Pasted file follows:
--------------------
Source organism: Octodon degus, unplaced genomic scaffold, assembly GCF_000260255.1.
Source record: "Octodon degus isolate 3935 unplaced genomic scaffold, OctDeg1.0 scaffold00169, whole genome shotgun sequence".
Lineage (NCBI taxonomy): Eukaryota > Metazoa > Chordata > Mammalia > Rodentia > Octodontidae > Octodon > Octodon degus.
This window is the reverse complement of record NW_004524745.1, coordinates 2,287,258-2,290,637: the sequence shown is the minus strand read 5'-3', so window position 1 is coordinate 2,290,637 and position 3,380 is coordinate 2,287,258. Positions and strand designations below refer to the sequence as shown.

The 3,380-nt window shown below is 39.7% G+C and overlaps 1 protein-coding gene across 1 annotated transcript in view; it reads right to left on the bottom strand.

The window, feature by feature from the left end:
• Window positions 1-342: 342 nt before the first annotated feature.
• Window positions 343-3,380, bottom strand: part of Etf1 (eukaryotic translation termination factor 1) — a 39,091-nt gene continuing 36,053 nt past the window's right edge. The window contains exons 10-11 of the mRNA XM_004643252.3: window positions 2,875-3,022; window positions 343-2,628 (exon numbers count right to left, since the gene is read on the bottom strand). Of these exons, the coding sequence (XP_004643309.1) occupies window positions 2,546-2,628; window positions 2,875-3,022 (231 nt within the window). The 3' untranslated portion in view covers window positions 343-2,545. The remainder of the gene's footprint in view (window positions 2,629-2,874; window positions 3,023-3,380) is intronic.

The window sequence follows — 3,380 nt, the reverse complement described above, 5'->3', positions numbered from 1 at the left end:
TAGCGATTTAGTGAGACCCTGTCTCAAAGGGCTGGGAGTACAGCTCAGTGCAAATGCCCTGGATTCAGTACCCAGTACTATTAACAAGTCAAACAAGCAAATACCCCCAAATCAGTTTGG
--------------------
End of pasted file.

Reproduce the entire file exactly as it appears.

Source organism: Octodon degus, unplaced genomic scaffold, assembly GCF_000260255.1.
Source record: "Octodon degus isolate 3935 unplaced genomic scaffold, OctDeg1.0 scaffold00169, whole genome shotgun sequence".
Lineage (NCBI taxonomy): Eukaryota > Metazoa > Chordata > Mammalia > Rodentia > Octodontidae > Octodon > Octodon degus.
This window is the reverse complement of record NW_004524745.1, coordinates 2,287,258-2,290,637: the sequence shown is the minus strand read 5'-3', so window position 1 is coordinate 2,290,637 and position 3,380 is coordinate 2,287,258. Positions and strand designations below refer to the sequence as shown.

The 3,380-nt window shown below is 39.7% G+C and overlaps 1 protein-coding gene across 1 annotated transcript in view; it reads right to left on the bottom strand.

The window, feature by feature from the left end:
• Window positions 1-342: 342 nt before the first annotated feature.
• Window positions 343-3,380, bottom strand: part of Etf1 (eukaryotic translation termination factor 1) — a 39,091-nt gene continuing 36,053 nt past the window's right edge. The window contains exons 10-11 of the mRNA XM_004643252.3: window positions 2,875-3,022; window positions 343-2,628 (exon numbers count right to left, since the gene is read on the bottom strand). Of these exons, the coding sequence (XP_004643309.1) occupies window positions 2,546-2,628; window positions 2,875-3,022 (231 nt within the window). The 3' untranslated portion in view covers window positions 343-2,545. The remainder of the gene's footprint in view (window positions 2,629-2,874; window positions 3,023-3,380) is intronic.

The window sequence follows — 3,380 nt, the reverse complement described above, 5'->3', positions numbered from 1 at the left end:
TAGCGATTTAGTGAGACCCTGTCTCAAAGGGCTGGGAGTACAGCTCAGTGCAAATGCCCTGGATTCAGTACCCAGTACTATTAACAAGTCAAACAAGCAAATACCCCCAAATCAGTTTGG